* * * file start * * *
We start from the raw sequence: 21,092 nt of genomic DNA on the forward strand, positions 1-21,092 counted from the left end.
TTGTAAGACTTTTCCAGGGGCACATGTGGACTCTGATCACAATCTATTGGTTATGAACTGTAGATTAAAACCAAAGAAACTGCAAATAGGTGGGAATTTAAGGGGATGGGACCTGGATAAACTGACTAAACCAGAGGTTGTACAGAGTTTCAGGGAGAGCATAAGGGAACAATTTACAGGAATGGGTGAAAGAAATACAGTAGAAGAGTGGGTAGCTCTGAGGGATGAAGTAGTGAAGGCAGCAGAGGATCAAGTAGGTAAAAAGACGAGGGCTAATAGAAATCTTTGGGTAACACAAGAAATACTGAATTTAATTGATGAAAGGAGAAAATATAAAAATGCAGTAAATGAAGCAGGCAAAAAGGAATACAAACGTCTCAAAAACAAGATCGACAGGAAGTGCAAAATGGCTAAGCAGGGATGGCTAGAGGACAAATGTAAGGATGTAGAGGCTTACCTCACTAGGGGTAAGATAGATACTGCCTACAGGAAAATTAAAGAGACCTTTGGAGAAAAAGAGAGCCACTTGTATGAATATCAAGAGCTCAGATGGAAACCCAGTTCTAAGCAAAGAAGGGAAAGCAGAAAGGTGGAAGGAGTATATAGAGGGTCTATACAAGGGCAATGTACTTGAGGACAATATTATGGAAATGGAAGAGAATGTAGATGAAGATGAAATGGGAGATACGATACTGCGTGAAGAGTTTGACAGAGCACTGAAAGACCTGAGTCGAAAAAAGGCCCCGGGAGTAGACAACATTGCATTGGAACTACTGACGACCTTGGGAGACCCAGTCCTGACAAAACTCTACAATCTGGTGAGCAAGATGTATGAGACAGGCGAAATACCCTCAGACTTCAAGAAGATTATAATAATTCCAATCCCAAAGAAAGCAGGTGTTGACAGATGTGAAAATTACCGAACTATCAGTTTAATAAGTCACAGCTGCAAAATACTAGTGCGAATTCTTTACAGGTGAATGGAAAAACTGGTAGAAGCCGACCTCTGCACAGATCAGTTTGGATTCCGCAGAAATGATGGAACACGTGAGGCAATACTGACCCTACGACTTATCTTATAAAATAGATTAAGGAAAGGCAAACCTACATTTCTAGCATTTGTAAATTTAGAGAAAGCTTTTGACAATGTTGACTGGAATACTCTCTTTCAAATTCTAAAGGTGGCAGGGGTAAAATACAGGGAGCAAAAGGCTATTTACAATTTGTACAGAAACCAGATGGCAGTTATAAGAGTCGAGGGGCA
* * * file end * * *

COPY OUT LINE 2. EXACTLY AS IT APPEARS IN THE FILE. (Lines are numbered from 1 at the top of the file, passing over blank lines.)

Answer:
TTGTAAGACTTTTCCAGGGGCACATGTGGACTCTGATCACAATCTATTGGTTATGAACTGTAGATTAAAACCAAAGAAACTGCAAATAGGTGGGAATTTAAGGGGATGGGACCTGGATAAACTGACTAAACCAGAGGTTGTACAGAGTTTCAGGGAGAGCATAAGGGAACAATTTACAGGAATGGGTGAAAGAAATACAGTAGAAGAGTGGGTAGCTCTGAGGGATGAAGTAGTGAAGGCAGCAGAGGATCAAGTAGGTAAAAAGACGAGGGCTAATAGAAATCTTTGGGTAACACAAGAAATACTGAATTTAATTGATGAAAGGAGAAAATATAAAAATGCAGTAAATGAAGCAGGCAAAAAGGAATACAAACGTCTCAAAAACAAGATCGACAGGAAGTGCAAAATGGCTAAGCAGGGATGGCTAGAGGACAAATGTAAGGATGTAGAGGCTTACCTCACTAGGGGTAAGATAGATACTGCCTACAGGAAAATTAAAGAGACCTTTGGAGAAAAAGAGAGCCACTTGTATGAATATCAAGAGCTCAGATGGAAACCCAGTTCTAAGCAAAGAAGGGAAAGCAGAAAGGTGGAAGGAGTATATAGAGGGTCTATACAAGGGCAATGTACTTGAGGACAATATTATGGAAATGGAAGAGAATGTAGATGAAGATGAAATGGGAGATACGATACTGCGTGAAGAGTTTGACAGAGCACTGAAAGACCTGAGTCGAAAAAAGGCCCCGGGAGTAGACAACATTGCATTGGAACTACTGACGACCTTGGGAGACCCAGTCCTGACAAAACTCTACAATCTGGTGAGCAAGATGTATGAGACAGGCGAAATACCCTCAGACTTCAAGAAGATTATAATAATTCCAATCCCAAAGAAAGCAGGTGTTGACAGATGTGAAAATTACCGAACTATCAGTTTAATAAGTCACAGCTGCAAAATACTAGTGCGAATTCTTTACAGGTGAATGGAAAAACTGGTAGAAGCCGACCTCTGCACAGATCAGTTTGGATTCCGCAGAAATGATGGAACACGTGAGGCAATACTGACCCTACGACTTATCTTATAAAATAGATTAAGGAAAGGCAAACCTACATTTCTAGCATTTGTAAATTTAGAGAAAGCTTTTGACAATGTTGACTGGAATACTCTCTTTCAAATTCTAAAGGTGGCAGGGGTAAAATACAGGGAGCAAAAGGCTATTTACAATTTGTACAGAAACCAGATGGCAGTTATAAGAGTCGAGGGGCA